How to harness the science of social transmission
“People do not buy goods or services, they buy relations, stories and magic.”
– Seth Godin
- Today we will weigh in on vital tools and ideas that can vastly improve the outcome of your marketing investments.
- For the very reason these tools and ideas access what we know about how people share information and recommendations with each other.
If there is one important, recurring theme in the guidance we provide at the Emerging Trends Report, it is our respect for the consumer we are working mightily to reach and engage. Too often, marketing activity is focused slavishly on firing up the latest social platform or digital tool. Preoccupation with algorithms wrongly assumes simple deployment of the tech guarantees engagement. Nope. It’s just not happening.
So many benefits can be gleaned and extracted through greater understanding and appreciation of human behavior – and how these insights can be deployed for profound impact on consumer engagement and successful outreach results. Buckle up. Here we go.
The painful lesson…
- Sorry, but most advertising just isn’t credible. If it walks, talks and behaves like traditional advertising – it is inherently untrustworthy to wary consumers.
- If anything, ads are predictable in form and function, signaling it’s time to tune out, move on. Repetition doesn’t help, it just intensifies the annoying interruptions.
- People increasingly refuse to tolerate advertising interruptions (hello streaming). Blatant brand self-promotion rarely resonates with consumers because the hero of the outreach is the brand focused on itself, not the consumer’s relevant journey.
It’s like that guy at the cocktail party who intrusively humble-brags about his career achievements. He cares little about his ‘audience’ beyond the attention he seeks. Meanwhile, we can’t wait to move on to something more interesting and maybe even useful.
What is actually sticky?
So much noise, so little time. How much of that messaging cacophony actually sticks with consumers?
Instead people are magically drawn to “remarkableness” – or what is:
When we build a marketing plan, we’re working to break the patterns of convention, disrupt the expected, violate the norm…why? When we’re able to get people to care, not only will they tune in to the message – they will share.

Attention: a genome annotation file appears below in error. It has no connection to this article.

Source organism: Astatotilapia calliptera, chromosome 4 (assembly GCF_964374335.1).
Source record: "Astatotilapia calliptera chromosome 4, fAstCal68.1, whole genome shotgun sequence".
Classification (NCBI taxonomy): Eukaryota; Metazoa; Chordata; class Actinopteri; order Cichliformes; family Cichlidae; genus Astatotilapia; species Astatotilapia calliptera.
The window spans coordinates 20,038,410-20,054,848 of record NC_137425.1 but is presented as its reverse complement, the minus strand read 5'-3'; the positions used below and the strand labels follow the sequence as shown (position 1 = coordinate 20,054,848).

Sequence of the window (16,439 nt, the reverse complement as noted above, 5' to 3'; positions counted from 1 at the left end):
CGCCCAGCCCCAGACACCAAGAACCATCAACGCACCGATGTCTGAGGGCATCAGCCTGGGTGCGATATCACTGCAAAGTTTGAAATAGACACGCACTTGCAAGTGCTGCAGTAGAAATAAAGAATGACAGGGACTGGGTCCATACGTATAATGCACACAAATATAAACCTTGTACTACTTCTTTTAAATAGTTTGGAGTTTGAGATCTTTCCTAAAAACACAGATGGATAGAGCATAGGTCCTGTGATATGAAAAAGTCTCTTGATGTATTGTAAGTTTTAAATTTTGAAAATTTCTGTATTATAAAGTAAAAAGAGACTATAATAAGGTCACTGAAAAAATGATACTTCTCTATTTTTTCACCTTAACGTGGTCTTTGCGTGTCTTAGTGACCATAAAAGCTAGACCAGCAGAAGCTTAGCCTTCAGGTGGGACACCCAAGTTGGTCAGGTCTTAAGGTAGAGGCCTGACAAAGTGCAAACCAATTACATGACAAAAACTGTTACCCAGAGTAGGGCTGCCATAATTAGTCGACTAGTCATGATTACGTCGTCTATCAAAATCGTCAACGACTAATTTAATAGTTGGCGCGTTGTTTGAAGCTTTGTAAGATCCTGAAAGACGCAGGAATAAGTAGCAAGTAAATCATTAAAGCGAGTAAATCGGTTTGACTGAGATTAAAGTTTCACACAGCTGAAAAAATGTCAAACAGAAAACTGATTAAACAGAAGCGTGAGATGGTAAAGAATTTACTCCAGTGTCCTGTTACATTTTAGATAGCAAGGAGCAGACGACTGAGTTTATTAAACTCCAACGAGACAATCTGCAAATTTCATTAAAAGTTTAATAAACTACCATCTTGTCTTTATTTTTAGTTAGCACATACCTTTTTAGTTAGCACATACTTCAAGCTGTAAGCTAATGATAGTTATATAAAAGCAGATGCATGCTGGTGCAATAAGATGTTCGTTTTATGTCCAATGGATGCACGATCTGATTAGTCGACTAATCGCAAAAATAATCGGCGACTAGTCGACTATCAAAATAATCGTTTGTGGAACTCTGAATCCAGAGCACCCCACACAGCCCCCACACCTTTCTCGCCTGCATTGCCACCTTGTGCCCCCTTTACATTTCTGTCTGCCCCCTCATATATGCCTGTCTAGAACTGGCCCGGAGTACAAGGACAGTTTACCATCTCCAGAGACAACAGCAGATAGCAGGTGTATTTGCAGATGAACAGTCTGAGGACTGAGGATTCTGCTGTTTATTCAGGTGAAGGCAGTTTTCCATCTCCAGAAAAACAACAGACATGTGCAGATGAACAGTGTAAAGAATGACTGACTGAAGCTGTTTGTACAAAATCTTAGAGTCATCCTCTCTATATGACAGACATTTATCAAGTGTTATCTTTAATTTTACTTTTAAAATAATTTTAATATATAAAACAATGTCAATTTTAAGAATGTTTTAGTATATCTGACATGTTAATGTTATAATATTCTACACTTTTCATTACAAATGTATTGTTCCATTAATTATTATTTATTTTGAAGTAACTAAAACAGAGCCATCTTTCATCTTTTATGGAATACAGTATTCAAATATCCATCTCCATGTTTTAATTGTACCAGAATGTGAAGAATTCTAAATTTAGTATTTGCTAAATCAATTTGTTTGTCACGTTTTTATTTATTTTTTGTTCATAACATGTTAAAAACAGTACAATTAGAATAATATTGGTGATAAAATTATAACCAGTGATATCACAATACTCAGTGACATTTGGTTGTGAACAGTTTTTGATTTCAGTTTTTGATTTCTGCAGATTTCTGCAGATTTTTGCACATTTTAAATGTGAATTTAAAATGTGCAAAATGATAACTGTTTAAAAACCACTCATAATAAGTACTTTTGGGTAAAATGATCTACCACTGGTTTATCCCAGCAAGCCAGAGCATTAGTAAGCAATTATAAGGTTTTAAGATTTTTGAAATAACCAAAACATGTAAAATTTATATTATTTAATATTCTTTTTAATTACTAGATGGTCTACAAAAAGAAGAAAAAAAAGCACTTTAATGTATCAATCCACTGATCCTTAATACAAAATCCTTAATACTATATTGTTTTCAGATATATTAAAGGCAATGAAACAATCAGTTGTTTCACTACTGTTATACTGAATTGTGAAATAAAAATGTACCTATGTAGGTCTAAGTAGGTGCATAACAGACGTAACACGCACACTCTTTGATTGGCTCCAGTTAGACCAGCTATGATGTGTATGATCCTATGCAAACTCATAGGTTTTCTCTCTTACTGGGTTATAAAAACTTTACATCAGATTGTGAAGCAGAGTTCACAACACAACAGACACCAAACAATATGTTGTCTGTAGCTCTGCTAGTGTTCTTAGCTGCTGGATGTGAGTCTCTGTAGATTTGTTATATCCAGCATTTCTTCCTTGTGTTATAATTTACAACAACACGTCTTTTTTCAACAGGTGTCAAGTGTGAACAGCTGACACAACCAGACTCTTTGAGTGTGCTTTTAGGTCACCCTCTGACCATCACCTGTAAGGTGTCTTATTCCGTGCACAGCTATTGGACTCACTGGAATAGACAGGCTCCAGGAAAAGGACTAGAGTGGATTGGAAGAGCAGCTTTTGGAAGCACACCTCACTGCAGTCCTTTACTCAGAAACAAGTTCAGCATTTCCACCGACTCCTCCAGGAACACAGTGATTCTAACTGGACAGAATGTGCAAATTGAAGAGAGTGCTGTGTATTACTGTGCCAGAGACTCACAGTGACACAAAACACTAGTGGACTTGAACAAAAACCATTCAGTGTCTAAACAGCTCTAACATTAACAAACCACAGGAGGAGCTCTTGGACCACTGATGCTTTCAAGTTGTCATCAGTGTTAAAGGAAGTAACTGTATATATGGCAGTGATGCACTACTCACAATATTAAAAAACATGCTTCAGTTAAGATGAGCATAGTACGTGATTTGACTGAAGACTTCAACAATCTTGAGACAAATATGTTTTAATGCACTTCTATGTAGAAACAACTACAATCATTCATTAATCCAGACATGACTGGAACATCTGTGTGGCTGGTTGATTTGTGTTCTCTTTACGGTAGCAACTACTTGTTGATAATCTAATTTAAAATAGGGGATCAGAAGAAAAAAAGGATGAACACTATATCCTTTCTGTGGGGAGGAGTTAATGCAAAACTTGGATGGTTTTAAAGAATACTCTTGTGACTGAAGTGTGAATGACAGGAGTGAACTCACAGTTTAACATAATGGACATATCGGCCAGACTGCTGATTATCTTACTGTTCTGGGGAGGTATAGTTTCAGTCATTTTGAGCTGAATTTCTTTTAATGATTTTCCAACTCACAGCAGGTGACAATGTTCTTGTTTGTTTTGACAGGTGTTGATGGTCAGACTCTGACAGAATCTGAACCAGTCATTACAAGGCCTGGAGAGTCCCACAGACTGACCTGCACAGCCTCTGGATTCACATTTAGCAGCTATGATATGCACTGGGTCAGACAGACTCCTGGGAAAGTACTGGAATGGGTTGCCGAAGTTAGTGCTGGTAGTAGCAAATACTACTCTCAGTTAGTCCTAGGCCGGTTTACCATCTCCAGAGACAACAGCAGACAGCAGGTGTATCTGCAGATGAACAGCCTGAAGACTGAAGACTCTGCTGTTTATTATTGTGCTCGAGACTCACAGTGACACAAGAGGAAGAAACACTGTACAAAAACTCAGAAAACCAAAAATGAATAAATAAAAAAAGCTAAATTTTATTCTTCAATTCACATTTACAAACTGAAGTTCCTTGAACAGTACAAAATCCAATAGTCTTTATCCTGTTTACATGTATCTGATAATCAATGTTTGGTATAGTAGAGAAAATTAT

As marketers we work overtime to mint social currency around and within the product itself, how it is packaged and served up, the experiences we create and the stories we tell. This is ultimately showing appreciation for how and when people will transmit information to others.
Case in point: pressing the symbolism button
All purchases today are ultimately symbolic gestures; visible flags of what people want others to believe about their values, beliefs, priorities and status. How can we best employ symbols and markers of what consumers want others to see? What social currency flags can we help them visibly wave? To help them be…
In the know
The desire for social resonance and approval is a fundamental human motivation. We can intentionally create ways for people to make themselves look good. We can help them feel like VIPs or insiders (exclusivity and scarcity). Everyone is a status seeker thus anything that elevates their position in front of others delivers social currency while creating talk value.
When people share extraordinary and entertaining stories it makes them appear to be extraordinary and entertaining.
The heart of it: emotion
Sustainability, global warming and climate threat represent compelling sources of competitive advantage and behavior change. Want people to do something about it? There’s a great temptation to point out how big the problem is and wallpaper messaging outreach with an unrelenting flow of statistics and factual evidence. When you want people to care about an issue, to weigh in, to do something, to share, emotion is going to be the primary lever.
Talk about how their children’s future, wellbeing, health and welfare could be impacted by runaway climate change. When you engage people in stories that hit home at the heart level – the most important human relationships we treasure for example, then we are engaging the subconscious side of the brain head on – the part of us that controls our actions.